More than 4 in 5 of U.S. pregnancy-related deaths are avoidable, CDC says
More than 80% of pregnancy-related deaths that occurred between 2017 and 2019 were preventable, according to a new CDC report released Tuesday.
Why it matters: Researchers found six underlying causes accounted for the majority of fatalities: mental health conditions, hemorrhaging, heart problems, infections, blood clots and cardiomyopathy. The leading causes varied by race and ethnicity.
- The CDC's Maternal Mortality Review Committees found that 84.2% of recorded pregnancy-related deaths from 2017 to 2019 were preventable.
- The panel recommended increased access to insurance coverage to improve prenatal care and follow-up after pregnancy, reducing transportation barriers that keep people from getting care and more systems for referrals and coordination.
By the numbers: 22% of pregnancy-related deaths took place during pregnancy, and 25% occurred on the the day of delivery or within a week after.
- 53% of the deaths occurred between a week and a year of giving birth.
State of play: Federal law requires states to provide pregnancy-related Medicaid coverage up to 60 days after giving birth, and Congress last year gave states the option to extend postpartum coverage to a full year.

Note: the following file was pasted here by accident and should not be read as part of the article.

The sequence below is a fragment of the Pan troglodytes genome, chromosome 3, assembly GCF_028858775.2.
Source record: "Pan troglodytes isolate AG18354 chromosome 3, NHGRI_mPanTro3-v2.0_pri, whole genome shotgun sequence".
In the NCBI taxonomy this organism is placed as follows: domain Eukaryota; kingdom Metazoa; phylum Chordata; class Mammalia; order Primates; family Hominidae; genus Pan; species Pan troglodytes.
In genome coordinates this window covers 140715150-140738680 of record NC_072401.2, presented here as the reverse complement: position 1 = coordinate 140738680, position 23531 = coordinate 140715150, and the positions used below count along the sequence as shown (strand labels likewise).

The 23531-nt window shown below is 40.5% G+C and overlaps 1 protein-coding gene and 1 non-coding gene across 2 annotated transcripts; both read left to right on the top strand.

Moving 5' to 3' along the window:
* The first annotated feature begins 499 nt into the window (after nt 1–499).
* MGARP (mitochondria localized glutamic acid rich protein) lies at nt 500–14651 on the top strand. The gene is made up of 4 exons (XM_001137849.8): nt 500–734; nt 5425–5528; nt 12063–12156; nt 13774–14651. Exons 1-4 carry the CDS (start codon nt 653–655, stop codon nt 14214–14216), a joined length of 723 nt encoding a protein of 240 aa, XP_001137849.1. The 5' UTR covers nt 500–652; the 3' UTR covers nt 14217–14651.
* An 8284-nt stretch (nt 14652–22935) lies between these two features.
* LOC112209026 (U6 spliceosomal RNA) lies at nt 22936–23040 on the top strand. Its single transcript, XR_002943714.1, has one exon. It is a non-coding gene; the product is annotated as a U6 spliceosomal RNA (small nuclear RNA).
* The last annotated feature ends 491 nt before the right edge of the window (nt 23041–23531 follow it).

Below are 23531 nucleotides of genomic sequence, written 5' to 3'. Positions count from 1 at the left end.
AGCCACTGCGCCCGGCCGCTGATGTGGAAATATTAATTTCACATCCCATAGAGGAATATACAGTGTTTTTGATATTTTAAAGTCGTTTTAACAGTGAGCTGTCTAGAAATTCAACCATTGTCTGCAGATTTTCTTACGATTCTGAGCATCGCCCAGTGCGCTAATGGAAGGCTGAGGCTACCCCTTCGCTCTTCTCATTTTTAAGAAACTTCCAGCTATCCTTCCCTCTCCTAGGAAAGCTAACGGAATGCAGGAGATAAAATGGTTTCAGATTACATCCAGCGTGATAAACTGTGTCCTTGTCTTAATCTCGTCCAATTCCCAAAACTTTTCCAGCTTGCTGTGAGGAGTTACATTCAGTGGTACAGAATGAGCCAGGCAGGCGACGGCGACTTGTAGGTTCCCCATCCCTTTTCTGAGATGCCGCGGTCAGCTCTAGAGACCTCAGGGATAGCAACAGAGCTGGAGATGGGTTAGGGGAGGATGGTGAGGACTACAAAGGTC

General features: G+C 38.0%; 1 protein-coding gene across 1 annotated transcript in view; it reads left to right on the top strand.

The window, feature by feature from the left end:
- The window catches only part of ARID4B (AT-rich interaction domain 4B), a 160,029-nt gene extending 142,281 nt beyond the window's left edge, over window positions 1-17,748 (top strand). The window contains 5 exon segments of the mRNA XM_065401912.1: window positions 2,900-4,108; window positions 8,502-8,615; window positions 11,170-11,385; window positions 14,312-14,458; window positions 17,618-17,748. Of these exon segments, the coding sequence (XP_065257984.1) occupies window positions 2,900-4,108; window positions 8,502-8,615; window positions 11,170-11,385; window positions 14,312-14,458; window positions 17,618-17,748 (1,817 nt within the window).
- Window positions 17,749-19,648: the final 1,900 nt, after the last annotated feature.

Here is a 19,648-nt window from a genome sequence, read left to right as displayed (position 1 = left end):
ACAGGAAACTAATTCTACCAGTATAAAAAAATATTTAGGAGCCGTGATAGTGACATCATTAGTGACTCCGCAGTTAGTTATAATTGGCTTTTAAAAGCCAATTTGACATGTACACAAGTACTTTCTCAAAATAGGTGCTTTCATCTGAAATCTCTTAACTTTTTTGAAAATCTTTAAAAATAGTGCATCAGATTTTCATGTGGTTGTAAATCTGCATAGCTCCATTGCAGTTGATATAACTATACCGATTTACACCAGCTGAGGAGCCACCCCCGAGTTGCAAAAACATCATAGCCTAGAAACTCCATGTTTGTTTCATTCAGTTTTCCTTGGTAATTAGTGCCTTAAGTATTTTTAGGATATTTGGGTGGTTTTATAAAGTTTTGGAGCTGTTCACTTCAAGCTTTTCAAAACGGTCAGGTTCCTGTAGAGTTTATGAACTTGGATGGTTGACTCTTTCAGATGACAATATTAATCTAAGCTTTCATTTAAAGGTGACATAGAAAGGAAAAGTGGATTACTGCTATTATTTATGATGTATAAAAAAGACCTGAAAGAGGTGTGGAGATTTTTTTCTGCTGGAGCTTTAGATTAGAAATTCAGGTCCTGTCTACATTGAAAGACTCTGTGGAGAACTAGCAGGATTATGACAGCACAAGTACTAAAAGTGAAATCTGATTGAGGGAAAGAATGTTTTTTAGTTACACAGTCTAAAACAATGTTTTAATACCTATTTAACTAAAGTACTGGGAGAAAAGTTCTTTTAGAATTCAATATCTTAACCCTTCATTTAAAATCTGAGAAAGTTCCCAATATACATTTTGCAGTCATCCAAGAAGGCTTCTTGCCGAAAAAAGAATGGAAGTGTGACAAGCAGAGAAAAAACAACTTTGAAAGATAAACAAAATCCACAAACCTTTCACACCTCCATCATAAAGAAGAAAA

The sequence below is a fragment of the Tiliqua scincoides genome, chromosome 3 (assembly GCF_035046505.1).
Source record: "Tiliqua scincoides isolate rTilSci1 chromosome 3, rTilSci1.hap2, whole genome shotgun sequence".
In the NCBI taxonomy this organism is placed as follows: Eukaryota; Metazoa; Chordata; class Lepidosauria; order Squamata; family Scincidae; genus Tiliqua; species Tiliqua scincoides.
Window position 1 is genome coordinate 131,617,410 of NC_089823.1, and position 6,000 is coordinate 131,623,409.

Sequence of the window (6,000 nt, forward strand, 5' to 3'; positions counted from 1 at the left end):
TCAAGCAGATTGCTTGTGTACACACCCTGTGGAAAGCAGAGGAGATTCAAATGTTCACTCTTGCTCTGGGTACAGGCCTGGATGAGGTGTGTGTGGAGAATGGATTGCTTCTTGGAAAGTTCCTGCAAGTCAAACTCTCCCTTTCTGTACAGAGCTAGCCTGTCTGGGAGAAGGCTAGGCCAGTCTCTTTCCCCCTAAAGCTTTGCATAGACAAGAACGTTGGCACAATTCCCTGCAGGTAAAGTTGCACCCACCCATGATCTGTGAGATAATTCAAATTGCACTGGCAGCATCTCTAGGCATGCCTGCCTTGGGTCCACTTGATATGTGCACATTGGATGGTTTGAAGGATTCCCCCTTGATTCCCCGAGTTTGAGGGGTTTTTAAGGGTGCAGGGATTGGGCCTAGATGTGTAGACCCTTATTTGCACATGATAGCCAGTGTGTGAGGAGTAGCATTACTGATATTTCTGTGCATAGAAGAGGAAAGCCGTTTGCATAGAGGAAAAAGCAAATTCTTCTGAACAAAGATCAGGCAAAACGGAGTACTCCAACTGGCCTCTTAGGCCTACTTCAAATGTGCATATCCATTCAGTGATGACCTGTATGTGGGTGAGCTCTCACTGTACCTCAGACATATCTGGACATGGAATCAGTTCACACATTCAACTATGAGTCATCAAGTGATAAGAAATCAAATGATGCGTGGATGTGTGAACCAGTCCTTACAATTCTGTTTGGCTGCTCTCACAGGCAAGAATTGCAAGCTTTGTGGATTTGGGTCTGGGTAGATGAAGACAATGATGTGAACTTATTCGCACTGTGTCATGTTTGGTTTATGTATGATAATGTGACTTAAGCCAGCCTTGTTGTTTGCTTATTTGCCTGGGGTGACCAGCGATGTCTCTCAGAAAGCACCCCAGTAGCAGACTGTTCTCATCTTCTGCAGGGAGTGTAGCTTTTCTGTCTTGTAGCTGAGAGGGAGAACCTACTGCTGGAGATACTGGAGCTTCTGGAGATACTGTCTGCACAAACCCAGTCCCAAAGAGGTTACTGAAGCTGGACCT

- 26 states have done so and eight more are planning to, per the Kaiser Family Foundation.
Details: Cardiac conditions were the leading underlying cause of pregnancy-related deaths for non-Hispanic Black people; mental health conditions were the leading cause for Hispanic and non-Hispanic whites and hemorrhages were the leading cause for Asian people.
- Most pregnancy-related deaths occurred among non-Hispanic white people (46.6%), followed by non-Hispanic Black people (31.4%) and Hispanic people (14.4%).
What they're saying: "The majority of pregnancy-related deaths were preventable, highlighting the need for quality improvement initiatives in states, hospitals, and communities that ensure all people who are pregnant or postpartum get the right care at the right time," said Wanda Barfield, director of the CDC's Division of Reproductive Health at the National Center for Chronic Disease Prevention and Health Promotion.